My visit to the Studio today also allowed me to get the answer to something I had been wondering.  Last week I had been there twice, picking up and dropping off my wooden studio chair, which I use as a drawing prop for an exercise in negative space for my classes.  In those brief visits I had noticed a lot of activity in the back parking lot, which had once been the old annex to the original high school, and years ago had been concrete and fenced in and locked with a padlock.  (our keys opened it if we needed to get in, either for spare parking, or to bring things in the back door- much closer to my Studio space.)  Several years ago all that was torn down and we were left with a dirt lot and a vague plan to pave it to create additional parking.  Last week I saw large construction type vehicles and piles of dirt, and today workmen were removing the retaining wall that separates the property from route 71, so obviously something is going down.


This is the best view I could get through my Studio window, with dumpsters and other things blocking other directions, but you get the idea.  The office was open today, so I asked and got an answer.  This is the process of actually finally paving that back lot.  The hope is that it will be done by the end of next month.  This will be of great benefit to people coming here for events, especially if they have the back doors open.  Even if not, walking around the building is easier than walking across town.  Keeping those spots free of cars not coming for events and businesses in the building, that's another challenge they'll have to deal with.

Tuesday, August 29, 2017

Mermaid Piece part 11


Ended up with some extra time today, so I made a stop at the Studio to continue on the mermaid piece.  However, today I left the block and tools at home (they are heavy to carry around if I don't need them) and did some experiments with color.


Back in June, as I was preparing for my first Belmar woodcut class in a few years, I checked out my storage container there in Belmar and discovered a nice assortment of water soluble relief ink.  A variety of colors, plus black.  I knew I had a supply somewhere, but looked in vain when I was preparing for classes in 2D and Intro last year.  Found it too late for college classes last year, but it was available for my summer woodcut class in Belmar this year, where some of my students paired it with colored papers from my supply of that stuff.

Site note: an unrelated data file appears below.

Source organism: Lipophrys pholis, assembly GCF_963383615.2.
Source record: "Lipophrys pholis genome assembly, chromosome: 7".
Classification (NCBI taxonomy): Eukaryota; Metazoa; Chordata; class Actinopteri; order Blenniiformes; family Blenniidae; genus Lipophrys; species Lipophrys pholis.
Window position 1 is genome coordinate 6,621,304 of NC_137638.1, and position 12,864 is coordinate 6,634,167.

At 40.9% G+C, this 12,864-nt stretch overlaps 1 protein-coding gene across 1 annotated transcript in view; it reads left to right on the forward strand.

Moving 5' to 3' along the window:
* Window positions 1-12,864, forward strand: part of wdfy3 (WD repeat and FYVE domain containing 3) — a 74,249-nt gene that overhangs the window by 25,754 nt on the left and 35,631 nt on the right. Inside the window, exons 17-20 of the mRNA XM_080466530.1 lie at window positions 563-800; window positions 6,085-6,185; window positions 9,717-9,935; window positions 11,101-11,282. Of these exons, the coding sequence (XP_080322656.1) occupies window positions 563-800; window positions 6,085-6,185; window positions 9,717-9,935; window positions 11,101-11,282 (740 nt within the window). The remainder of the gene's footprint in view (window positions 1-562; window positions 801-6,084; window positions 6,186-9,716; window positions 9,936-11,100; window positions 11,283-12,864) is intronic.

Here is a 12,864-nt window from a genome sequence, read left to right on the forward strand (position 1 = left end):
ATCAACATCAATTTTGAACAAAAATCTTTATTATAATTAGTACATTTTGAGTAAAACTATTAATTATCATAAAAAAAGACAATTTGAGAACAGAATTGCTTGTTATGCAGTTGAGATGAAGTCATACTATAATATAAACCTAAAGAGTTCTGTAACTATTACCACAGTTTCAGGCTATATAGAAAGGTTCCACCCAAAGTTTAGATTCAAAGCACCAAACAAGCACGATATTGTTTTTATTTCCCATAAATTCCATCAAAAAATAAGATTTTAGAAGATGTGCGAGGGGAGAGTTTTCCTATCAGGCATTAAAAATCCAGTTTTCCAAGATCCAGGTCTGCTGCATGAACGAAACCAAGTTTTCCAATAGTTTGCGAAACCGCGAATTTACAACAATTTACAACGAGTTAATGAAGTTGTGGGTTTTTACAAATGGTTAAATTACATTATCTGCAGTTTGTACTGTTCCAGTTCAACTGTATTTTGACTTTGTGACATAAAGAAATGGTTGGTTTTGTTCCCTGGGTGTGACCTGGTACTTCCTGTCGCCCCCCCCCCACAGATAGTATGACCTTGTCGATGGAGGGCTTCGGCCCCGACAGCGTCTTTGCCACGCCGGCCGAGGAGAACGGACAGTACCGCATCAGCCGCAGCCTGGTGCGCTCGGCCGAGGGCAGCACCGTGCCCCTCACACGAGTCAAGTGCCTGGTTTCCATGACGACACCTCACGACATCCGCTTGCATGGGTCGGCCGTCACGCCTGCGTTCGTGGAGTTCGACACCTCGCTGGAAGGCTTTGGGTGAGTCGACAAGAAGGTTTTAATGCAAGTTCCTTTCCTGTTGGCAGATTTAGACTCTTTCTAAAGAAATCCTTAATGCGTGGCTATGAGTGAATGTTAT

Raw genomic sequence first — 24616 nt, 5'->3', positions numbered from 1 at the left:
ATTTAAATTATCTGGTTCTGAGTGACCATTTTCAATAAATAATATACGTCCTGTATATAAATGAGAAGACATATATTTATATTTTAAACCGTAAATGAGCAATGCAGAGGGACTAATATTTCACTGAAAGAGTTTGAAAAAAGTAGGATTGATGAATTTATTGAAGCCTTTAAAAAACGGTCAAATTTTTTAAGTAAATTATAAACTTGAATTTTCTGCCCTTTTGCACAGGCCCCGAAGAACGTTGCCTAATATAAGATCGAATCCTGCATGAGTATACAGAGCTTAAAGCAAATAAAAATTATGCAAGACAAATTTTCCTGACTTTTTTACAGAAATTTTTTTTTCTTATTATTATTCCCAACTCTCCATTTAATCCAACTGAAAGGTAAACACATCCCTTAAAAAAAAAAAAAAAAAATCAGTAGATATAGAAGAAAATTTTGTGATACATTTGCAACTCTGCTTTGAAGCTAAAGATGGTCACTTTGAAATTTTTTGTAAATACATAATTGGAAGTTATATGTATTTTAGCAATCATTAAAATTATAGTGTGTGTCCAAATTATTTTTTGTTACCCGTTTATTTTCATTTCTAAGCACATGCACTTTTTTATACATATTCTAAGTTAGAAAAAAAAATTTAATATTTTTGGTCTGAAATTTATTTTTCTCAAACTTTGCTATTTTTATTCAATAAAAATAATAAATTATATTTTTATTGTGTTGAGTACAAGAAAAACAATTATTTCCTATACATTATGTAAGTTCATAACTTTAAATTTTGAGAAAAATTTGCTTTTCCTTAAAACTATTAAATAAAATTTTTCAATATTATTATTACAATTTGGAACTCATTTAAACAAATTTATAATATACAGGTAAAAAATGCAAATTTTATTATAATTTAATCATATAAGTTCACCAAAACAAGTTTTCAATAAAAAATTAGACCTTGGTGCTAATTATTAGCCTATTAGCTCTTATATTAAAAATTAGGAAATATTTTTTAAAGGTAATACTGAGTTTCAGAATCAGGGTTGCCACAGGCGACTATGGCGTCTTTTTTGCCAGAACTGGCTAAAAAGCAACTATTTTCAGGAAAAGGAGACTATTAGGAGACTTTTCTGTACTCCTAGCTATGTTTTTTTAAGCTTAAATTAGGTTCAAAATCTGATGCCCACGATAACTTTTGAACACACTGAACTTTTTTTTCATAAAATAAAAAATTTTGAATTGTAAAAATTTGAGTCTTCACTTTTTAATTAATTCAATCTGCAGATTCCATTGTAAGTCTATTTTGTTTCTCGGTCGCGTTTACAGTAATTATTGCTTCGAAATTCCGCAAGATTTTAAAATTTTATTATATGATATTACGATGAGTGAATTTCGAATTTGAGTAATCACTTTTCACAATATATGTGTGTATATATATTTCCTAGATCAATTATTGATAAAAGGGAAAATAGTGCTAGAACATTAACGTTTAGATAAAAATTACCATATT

I expect to be doing some print projects with my college classes this fall, so some of it will get used there.  As of now I don't plan to make any traditional prints of my new mermaid block, but I can see taking some of my old rubbing style prints from it (for possible future use in some project) before I turn it in.  And once we decided to make it a color piece of sculpture, I realized that this ink would be the ideal material to use to color it.  It cleans up with water, can be applied with brush or brayer, comes in variety of colors, and is designed to sit on wooden surfaces...and I happen to have a bunch of it.  At least for now, as none of these are being manufactured any more.

Today I was working out my palette.  I knew that I needed a skin tone, hair color, tail color, starfishes, and shells.  For materials I had the following colors to work with:  white, black, blue, green, red, yellow.  Piece of cake.  I squeezed out a little of each ink onto some sketchbook paper, then used a paint brush to play with mixes.  I think these will work, but not until I finish all the planned sanding left on the block.

Monday, August 28, 2017

Mermaid Piece part 10


With school coming soon, it's time to get going on finishing this mermaid piece.  As I said last time, the cutting is pretty much done for this piece, so sanding is the next step.


I dug through some of my other bags of woodcut materials and found a variety of sandpapers, made from different materials.  None of the packages state what the grits are made from.  I chose a 120 grit sandpaper to work with today- listed as a medium grade, suitable for leveling wood.  I also had rougher and finer grits, but this seemed like a good place to start.  Mostly working on bare skin today, areas of torso and face, but also some on the arms and hands.  Plus sanded the edges all the way around, smoothing them a little more.  Color will do more to help build space and form, but smoothing the broad areas of skin is a good thing.

I suppose I could do this sanding at home, but as the photo shows it does create a little bit of fine dust, and why would I want to deal with that in my apartment?  Time spent sanding gave me some time to think about the color choices, but I'll save those final decisions until after the sanding is completed.

Saturday, August 26, 2017

Errands


A lot of being an artist is taking care of the little tasks that have to be done.  Dealt with a few such things today.